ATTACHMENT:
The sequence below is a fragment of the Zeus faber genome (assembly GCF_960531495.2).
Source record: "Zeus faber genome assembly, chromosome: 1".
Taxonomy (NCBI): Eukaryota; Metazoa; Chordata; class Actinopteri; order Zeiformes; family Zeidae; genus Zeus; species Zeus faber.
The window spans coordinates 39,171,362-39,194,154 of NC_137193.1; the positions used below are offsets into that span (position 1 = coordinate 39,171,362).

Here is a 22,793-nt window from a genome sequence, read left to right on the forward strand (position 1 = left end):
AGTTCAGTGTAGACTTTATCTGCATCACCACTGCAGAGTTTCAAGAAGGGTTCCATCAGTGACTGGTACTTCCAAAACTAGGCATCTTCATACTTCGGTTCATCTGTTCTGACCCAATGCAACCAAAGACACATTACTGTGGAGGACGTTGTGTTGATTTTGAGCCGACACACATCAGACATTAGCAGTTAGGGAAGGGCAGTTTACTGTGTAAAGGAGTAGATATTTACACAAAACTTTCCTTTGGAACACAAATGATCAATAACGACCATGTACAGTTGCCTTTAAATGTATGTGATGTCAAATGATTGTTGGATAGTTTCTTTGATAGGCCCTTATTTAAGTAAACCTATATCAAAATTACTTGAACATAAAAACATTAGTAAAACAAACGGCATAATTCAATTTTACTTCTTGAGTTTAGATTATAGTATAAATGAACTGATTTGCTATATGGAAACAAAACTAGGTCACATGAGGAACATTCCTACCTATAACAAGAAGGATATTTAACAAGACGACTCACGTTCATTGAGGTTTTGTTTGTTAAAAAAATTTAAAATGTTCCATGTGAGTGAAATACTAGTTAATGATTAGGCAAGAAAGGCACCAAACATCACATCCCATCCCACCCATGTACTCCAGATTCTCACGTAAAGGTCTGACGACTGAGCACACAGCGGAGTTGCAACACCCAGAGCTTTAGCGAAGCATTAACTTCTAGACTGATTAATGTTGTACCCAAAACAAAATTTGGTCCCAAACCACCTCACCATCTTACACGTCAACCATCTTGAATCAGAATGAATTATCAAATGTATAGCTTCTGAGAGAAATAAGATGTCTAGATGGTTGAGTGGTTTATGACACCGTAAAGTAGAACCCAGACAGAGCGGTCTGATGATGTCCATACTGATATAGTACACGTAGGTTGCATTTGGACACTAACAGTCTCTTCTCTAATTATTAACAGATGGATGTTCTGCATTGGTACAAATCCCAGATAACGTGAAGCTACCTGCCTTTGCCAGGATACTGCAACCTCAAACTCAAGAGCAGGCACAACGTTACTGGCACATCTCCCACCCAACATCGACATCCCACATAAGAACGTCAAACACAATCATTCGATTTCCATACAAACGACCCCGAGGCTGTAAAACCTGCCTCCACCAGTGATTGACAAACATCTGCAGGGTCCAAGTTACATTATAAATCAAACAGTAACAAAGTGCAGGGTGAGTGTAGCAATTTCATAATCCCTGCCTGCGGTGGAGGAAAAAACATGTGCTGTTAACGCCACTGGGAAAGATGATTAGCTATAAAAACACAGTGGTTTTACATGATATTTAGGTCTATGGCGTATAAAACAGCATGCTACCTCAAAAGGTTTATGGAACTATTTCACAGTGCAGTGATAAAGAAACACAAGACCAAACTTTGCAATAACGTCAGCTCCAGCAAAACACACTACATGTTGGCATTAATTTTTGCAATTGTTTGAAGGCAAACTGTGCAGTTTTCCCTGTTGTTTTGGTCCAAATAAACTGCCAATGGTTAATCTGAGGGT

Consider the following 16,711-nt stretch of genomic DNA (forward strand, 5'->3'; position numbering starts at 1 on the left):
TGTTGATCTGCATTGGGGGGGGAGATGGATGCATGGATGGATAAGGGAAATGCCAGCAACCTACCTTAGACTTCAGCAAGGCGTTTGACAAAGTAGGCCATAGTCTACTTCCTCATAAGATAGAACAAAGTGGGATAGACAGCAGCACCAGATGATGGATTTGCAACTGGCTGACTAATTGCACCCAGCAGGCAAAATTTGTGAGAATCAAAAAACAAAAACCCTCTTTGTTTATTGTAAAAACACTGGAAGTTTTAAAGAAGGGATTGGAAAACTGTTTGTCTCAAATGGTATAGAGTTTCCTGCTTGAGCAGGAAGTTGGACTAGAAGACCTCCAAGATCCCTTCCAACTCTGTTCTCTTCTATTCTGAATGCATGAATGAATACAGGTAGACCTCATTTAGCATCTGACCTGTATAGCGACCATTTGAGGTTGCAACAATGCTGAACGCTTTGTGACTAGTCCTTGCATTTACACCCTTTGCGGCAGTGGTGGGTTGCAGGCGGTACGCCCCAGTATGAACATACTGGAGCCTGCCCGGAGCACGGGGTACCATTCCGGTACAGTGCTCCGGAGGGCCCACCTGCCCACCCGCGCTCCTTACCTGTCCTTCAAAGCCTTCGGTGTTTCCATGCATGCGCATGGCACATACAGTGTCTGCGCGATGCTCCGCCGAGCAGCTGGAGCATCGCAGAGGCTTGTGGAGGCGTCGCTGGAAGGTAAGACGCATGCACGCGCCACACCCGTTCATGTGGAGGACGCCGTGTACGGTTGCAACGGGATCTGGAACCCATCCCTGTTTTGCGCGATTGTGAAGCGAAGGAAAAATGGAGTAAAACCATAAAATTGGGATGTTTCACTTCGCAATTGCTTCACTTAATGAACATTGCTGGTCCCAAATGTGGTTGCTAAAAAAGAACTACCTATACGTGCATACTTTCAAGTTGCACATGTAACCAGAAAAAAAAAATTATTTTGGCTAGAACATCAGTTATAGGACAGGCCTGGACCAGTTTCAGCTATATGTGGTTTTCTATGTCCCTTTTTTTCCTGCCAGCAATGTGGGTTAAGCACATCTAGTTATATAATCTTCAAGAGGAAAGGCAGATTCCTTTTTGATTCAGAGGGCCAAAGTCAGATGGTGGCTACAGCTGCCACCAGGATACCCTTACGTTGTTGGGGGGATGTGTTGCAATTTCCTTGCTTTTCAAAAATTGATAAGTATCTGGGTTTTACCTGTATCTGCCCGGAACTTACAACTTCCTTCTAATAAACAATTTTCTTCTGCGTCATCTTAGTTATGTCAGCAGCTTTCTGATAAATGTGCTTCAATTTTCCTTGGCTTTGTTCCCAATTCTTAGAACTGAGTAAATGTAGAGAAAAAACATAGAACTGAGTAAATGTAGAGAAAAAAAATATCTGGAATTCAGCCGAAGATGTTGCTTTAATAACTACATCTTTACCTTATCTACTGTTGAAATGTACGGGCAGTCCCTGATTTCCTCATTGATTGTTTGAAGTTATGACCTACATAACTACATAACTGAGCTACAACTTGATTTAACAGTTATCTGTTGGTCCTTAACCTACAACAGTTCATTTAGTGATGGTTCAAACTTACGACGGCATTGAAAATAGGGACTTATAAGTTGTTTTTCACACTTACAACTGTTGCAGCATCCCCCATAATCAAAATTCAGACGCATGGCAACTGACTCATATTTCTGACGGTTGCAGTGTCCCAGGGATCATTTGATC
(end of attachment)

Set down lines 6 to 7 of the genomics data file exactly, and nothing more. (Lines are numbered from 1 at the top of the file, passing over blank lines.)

AGTTCAGTGTAGACTTTATCTGCATCACCACTGCAGAGTTTCAAGAAGGGTTCCATCAGTGACTGGTACTTCCAAAACTAGGCATCTTCATACTTCGGTTCATCTGTTCTGACCCAATGCAACCAAAGACACATTACTGTGGAGGACGTTGTGTTGATTTTGAGCCGACACACATCAGACATTAGCAGTTAGGGAAGGGCAGTTTACTGTGTAAAGGAGTAGATATTTACACAAAACTTTCCTTTGGAACACAAATGATCAATAACGACCATGTACAGTTGCCTTTAAATGTATGTGATGTCAAATGATTGTTGGATAGTTTCTTTGATAGGCCCTTATTTAAGTAAACCTATATCAAAATTACTTGAACATAAAAACATTAGTAAAACAAACGGCATAATTCAATTTTACTTCTTGAGTTTAGATTATAGTATAAATGAACTGATTTGCTATATGGAAACAAAACTAGGTCACATGAGGAACATTCCTACCTATAACAAGAAGGATATTTAACAAGACGACTCACGTTCATTGAGGTTTTGTTTGTTAAAAAAATTTAAAATGTTCCATGTGAGTGAAATACTAGTTAATGATTAGGCAAGAAAGGCACCAAACATCACATCCCATCCCACCCATGTACTCCAGATTCTCACGTAAAGGTCTGACGACTGAGCACACAGCGGAGTTGCAACACCCAGAGCTTTAGCGAAGCATTAACTTCTAGACTGATTAATGTTGTACCCAAAACAAAATTTGGTCCCAAACCACCTCACCATCTTACACGTCAACCATCTTGAATCAGAATGAATTATCAAATGTATAGCTTCTGAGAGAAATAAGATGTCTAGATGGTTGAGTGGTTTATGACACCGTAAAGTAGAACCCAGACAGAGCGGTCTGATGATGTCCATACTGATATAGTACACGTAGGTTGCATTTGGACACTAACAGTCTCTTCTCTAATTATTAACAGATGGATGTTCTGCATTGGTACAAATCCCAGATAACGTGAAGCTACCTGCCTTTGCCAGGATACTGCAACCTCAAACTCAAGAGCAGGCACAACGTTACTGGCACATCTCCCACCCAACATCGACATCCCACATAAGAACGTCAAACACAATCATTCGATTTCCATACAAACGACCCCGAGGCTGTAAAACCTGCCTCCACCAGTGATTGACAAACATCTGCAGGGTCCAAGTTACATTATAAATCAAACAGTAACAAAGTGCAGGGTGAGTGTAGCAATTTCATAATCCCTGCCTGCGGTGGAGGAAAAAACATGTGCTGTTAACGCCACTGGGAAAGATGATTAGCTATAAAAACACAGTGGTTTTACATGATATTTAGGTCTATGGCGTATAAAACAGCATGCTACCTCAAAAGGTTTATGGAACTATTTCACAGTGCAGTGATAAAGAAACACAAGACCAAACTTTGCAATAACGTCAGCTCCAGCAAAACACACTACATGTTGGCATTAATTTTTGCAATTGTTTGAAGGCAAACTGTGCAGTTTTCCCTGTTGTTTTGGTCCAAATAAACTGCCAATGGTTAATCTGAGGGT

Consider the following 16,711-nt stretch of genomic DNA (forward strand, 5'->3'; position numbering starts at 1 on the left):